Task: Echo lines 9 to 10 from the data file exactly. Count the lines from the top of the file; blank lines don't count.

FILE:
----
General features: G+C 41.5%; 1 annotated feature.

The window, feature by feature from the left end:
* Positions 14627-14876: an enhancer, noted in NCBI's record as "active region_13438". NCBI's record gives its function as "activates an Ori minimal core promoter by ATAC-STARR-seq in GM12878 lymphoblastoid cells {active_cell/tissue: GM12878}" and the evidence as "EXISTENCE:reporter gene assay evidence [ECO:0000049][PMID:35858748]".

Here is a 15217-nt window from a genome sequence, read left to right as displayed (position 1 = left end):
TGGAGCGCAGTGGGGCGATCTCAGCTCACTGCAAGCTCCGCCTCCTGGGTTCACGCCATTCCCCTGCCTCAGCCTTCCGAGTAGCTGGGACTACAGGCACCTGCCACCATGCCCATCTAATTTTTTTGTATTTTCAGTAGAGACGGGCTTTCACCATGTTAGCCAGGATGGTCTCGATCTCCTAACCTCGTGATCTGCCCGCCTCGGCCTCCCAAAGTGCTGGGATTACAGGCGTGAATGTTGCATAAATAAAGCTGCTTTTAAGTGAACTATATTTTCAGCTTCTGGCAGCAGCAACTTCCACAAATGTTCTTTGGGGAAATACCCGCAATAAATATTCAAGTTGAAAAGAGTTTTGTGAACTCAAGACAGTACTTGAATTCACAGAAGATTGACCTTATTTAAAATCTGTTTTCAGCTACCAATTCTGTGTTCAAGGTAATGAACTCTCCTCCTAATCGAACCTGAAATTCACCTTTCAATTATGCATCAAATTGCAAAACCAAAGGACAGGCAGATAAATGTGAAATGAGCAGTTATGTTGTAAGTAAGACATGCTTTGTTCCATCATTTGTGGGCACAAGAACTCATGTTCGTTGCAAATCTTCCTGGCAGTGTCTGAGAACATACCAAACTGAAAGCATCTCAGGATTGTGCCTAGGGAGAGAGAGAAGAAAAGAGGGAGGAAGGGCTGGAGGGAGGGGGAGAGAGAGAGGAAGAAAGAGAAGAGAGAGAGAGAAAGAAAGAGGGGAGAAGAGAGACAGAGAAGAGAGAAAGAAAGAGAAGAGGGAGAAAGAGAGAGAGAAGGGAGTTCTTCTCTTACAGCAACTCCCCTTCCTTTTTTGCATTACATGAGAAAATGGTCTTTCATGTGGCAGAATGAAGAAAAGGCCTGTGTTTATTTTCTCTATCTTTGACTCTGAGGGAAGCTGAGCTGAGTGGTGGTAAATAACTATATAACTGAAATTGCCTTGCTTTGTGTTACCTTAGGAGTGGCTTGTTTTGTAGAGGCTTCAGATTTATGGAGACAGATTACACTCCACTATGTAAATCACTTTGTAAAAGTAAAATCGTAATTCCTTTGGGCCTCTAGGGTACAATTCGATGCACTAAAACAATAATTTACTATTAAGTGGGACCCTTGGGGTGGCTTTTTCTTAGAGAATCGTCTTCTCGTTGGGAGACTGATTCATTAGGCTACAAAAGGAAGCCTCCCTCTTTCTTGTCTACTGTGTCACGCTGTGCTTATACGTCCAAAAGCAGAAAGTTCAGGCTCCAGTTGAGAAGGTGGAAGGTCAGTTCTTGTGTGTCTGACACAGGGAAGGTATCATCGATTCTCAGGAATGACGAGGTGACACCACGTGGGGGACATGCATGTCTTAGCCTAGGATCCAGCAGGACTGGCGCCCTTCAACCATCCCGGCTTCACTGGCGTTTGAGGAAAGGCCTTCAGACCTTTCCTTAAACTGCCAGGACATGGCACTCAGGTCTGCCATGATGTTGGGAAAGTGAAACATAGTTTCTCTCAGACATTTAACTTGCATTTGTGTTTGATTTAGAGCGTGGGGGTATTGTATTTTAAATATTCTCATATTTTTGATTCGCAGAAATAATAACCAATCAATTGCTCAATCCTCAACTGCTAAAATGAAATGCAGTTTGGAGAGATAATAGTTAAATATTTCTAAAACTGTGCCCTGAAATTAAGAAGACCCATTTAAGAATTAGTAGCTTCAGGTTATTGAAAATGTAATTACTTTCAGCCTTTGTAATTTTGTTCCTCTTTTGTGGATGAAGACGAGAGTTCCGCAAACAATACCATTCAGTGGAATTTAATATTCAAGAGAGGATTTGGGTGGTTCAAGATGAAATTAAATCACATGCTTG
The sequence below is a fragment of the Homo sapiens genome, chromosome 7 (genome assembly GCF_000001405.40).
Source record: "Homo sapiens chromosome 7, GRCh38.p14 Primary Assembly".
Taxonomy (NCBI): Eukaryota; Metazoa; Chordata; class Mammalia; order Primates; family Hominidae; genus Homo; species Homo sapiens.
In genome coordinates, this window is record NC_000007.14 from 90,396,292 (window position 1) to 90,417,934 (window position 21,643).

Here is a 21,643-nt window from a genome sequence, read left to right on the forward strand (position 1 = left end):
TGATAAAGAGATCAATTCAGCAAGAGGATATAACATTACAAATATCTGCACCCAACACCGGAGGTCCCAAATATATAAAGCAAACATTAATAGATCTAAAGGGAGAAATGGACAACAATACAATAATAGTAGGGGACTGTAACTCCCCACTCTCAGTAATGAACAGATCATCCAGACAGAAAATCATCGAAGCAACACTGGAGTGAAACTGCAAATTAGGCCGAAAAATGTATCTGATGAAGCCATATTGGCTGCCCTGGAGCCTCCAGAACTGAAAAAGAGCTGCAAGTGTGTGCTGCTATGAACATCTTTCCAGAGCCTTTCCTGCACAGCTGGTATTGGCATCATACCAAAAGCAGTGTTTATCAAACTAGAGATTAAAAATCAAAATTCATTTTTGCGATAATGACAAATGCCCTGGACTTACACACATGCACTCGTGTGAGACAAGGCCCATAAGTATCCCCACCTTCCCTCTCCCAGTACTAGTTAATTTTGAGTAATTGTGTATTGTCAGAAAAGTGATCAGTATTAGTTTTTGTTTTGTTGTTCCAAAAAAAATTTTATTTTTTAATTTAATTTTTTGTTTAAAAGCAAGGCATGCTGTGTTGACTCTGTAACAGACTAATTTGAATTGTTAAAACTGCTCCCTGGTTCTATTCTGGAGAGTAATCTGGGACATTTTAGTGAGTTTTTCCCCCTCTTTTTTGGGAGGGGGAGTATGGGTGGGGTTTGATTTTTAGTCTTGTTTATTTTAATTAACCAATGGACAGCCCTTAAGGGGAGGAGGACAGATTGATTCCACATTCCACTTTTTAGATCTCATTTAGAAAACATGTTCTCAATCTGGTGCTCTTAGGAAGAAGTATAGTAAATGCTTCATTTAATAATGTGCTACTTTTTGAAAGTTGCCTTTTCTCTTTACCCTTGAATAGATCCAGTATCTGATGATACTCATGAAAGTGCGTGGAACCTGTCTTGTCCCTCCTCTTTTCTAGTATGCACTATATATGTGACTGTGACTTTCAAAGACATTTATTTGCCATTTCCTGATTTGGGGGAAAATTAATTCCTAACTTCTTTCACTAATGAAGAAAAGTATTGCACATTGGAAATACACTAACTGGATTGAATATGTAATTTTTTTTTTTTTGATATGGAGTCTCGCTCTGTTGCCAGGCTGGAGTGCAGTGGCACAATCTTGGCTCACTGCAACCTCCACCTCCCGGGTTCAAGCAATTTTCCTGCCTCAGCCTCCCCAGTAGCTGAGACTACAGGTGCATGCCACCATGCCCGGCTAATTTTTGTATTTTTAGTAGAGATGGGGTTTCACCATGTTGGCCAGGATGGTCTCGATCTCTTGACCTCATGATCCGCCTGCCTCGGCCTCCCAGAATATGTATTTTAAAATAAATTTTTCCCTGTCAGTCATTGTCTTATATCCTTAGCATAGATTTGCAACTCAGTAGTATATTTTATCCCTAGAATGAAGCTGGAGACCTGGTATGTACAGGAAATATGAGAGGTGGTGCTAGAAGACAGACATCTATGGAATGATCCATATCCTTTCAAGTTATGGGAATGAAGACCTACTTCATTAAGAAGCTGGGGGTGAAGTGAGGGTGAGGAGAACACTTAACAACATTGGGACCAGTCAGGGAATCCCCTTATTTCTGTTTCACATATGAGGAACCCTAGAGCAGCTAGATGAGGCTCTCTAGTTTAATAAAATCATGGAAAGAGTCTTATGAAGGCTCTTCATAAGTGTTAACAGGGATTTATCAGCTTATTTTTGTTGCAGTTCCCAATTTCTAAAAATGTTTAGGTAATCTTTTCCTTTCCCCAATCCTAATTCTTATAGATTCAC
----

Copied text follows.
In genome coordinates, this window is record NC_000007.14 from 90,396,292 (window position 1) to 90,417,934 (window position 21,643).

Here is a 21,643-nt window from a genome sequence, read left to right on the forward strand (position 1 = left end):